|South Africa: South African ambassador to the Kingdom of Spain|
Interview with H.E.Mr. VB Koloane
South African ambassador to the Kingdom of Spain
3 September 2009
Q1/ South Africa will host the Football World Cup in 2010. This will be the first time that this event takes place on the African continent. What are the main challenges the country will face to achieve this project?
A1/ One of the biggest challenges we will have to deal with as a country is to make sure that this event doesn’t attract international crime syndicates. Therefore we are cooperating with Interpol and other security agencies around the world in order to ensure that we identify potential threats.
I have no doubt in my mind that the Government and the country are ready for that.
Q2/ The organization of a World Cup represents a great opportunity for a country. What is South Africa expecting from that event?
A2/ We have very ambitious objectives because we believe that the World Cup 2010 benefits will spin beyond South African borders.
Most importantly we believe that after the World Cup 2010 the world will see that Africa can host any event.
Q3/ South Africa is the first economy in Africa (25% of the GDP) and has been managing fast economic growth rates in the last years. However the South African Finance Minister Pravin Gordhan, stated in July that the country has to “attract foreign investment”. Very few Spanish companies see the country as a potential market. What are the most interesting investment opportunities for Spanish companies in South Africa?
A3/ South Africa offers great investment opportunities and I think Spanish businessmen should take them into consideration.
South Africa is a country where the middle-class has grown significantly and the demand for property has also been increasing. Despite the global economic crisis the people’s lifestyle has changed and they are demanding more and more golf estates so Spanish companies could definitely build these kinds of resorts in South Africa.
Finally, there are opportunities in the health sector, fisheries, retail, mining, telecommunications, etc.
In conclusion I can say that the South African economy is not focusing on one sector but rather offers a very wide range of opportunities in several sectors.
Q4/ The SA – Spain Annual Consultations take place with a view to strengthening bilateral political, economic and trade links between the two countries and to advance North-South relations. It was established in terms of a Memorandum of Understanding signed between South Africa and Spain in December 2000 and provides the legal framework for bilateral consultations and cooperation. How has been the evolution of relations between both countries since you were named Ambassador of South Africa in Spain in 2008?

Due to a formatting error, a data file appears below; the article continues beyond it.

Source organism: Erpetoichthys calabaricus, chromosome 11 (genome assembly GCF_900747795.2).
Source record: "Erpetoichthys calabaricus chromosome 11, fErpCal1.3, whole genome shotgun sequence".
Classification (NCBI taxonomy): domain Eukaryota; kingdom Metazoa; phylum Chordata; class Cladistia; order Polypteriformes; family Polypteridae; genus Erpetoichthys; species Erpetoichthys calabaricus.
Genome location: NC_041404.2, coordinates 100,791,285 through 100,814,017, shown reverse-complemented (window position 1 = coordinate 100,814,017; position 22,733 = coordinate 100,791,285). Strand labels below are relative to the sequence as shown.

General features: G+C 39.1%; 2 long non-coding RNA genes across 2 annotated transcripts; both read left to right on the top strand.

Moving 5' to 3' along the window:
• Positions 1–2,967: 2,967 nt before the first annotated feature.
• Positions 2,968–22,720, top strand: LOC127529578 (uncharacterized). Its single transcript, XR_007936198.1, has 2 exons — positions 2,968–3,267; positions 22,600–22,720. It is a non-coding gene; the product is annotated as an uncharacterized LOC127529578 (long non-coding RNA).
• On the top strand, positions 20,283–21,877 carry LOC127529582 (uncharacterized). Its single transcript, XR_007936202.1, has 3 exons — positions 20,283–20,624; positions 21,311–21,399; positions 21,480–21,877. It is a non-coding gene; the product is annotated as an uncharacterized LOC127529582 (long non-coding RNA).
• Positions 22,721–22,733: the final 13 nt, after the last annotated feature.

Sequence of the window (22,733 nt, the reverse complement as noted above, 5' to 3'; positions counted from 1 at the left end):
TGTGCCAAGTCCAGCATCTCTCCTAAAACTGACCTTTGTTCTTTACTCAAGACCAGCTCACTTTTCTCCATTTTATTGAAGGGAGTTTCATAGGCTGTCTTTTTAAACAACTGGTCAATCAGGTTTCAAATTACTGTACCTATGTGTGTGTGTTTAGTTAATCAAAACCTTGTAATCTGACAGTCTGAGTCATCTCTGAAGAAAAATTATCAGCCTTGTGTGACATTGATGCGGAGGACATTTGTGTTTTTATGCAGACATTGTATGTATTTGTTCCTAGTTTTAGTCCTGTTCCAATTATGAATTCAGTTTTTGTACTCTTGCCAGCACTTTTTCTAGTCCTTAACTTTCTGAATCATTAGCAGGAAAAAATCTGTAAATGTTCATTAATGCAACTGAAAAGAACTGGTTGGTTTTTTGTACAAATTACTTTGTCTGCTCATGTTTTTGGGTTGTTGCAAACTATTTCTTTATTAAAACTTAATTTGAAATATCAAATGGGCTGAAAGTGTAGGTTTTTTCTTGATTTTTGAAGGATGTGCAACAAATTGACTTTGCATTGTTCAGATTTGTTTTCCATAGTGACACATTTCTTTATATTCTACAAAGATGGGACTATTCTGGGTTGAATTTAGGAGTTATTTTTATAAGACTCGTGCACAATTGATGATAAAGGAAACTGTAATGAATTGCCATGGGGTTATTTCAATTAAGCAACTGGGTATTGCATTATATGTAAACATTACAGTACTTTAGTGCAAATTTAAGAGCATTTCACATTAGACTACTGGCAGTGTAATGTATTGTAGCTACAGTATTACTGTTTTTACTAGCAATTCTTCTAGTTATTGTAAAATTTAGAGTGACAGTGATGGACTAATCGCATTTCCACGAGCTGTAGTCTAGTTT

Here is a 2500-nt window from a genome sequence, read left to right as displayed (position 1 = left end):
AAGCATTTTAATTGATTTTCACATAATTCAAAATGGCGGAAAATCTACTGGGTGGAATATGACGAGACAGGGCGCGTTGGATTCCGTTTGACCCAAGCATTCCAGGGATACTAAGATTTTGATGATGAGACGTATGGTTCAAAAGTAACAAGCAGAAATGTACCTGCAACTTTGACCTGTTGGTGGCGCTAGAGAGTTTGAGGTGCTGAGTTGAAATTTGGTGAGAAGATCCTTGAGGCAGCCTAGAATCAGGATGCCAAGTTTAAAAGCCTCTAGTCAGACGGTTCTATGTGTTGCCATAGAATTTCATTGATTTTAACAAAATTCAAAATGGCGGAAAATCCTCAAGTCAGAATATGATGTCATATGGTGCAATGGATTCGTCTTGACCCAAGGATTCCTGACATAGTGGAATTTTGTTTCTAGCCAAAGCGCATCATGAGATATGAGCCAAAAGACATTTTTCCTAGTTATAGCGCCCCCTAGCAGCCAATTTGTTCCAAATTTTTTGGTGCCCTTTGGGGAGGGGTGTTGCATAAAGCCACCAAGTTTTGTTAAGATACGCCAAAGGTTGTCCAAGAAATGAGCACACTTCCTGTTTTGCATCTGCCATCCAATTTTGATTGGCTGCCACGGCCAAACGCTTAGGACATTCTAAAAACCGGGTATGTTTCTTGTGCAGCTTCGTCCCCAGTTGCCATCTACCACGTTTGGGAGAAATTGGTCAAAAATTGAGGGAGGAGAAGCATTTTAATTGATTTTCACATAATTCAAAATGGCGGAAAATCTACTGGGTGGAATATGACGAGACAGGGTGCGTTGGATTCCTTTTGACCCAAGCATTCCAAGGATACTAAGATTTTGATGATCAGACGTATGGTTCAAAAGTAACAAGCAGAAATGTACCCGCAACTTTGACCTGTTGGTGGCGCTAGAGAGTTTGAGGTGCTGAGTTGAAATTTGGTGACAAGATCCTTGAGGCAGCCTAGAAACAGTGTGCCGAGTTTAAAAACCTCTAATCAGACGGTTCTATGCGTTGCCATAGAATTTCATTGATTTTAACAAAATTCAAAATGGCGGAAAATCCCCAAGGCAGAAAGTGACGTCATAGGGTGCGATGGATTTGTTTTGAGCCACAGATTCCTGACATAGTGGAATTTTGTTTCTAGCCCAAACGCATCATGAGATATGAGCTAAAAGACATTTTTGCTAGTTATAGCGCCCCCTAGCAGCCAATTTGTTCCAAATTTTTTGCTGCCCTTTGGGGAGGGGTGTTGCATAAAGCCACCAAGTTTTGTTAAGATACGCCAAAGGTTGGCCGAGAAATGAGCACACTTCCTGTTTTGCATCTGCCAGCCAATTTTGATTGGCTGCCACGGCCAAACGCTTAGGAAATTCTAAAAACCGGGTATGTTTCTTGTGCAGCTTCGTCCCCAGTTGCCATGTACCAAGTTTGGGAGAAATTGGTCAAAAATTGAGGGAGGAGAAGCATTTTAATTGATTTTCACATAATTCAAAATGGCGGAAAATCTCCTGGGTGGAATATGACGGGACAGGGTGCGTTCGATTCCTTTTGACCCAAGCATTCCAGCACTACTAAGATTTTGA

A4/ There have been a lot of improvements not only because of me but of course because of my predecessor and our team. The relationship between the two countries is getting stronger and we are cooperating in many areas. For instance, next week we are receiving a group of tour operators who are coming to study Spanish at Santander’s university as part of capacity building cooperation between the Governments of Spain and South Africa.
Also, next January we will have a very important in-stock promotion at El Corte Inglés in Spain and Portugal where they will have South African products for a month. South Africa will also have a national pavilion at the Alimentaria International Food and Beverages Exhibition in Barcelona in March 2010 to showcase South African products. We hope that initiatives such as these will increase the trade between both countries in the near future.
Q5/ South Africa is still not considered as a main destination for Spanish travellers despite offering many interesting locations and activities. What message would you like to send to Spanish tourist in this regard?
A5/ It’s unfortunate that due to historical and cultural ties Spain has always been closer to Latin America and therefore there were never many tourists coming to visit our country.
Q6/ You served as Chargé d’Affaires in China. Could you tell our readers a little about your professional background as well as about your biggest satisfactions?
A6/ I’m an economist. I worked in the private sector for what today is known as SAB Miller and South African Breweries. I also worked in the provincial Government, at the national Department of Trade and Industry.
To me, being ambassador does not mean the challenges change. South Africa has a high level of unemployment and a high rate of poverty and we have to contribute towards eradicating poverty, creating jobs, attracting investment and changing African image around the world.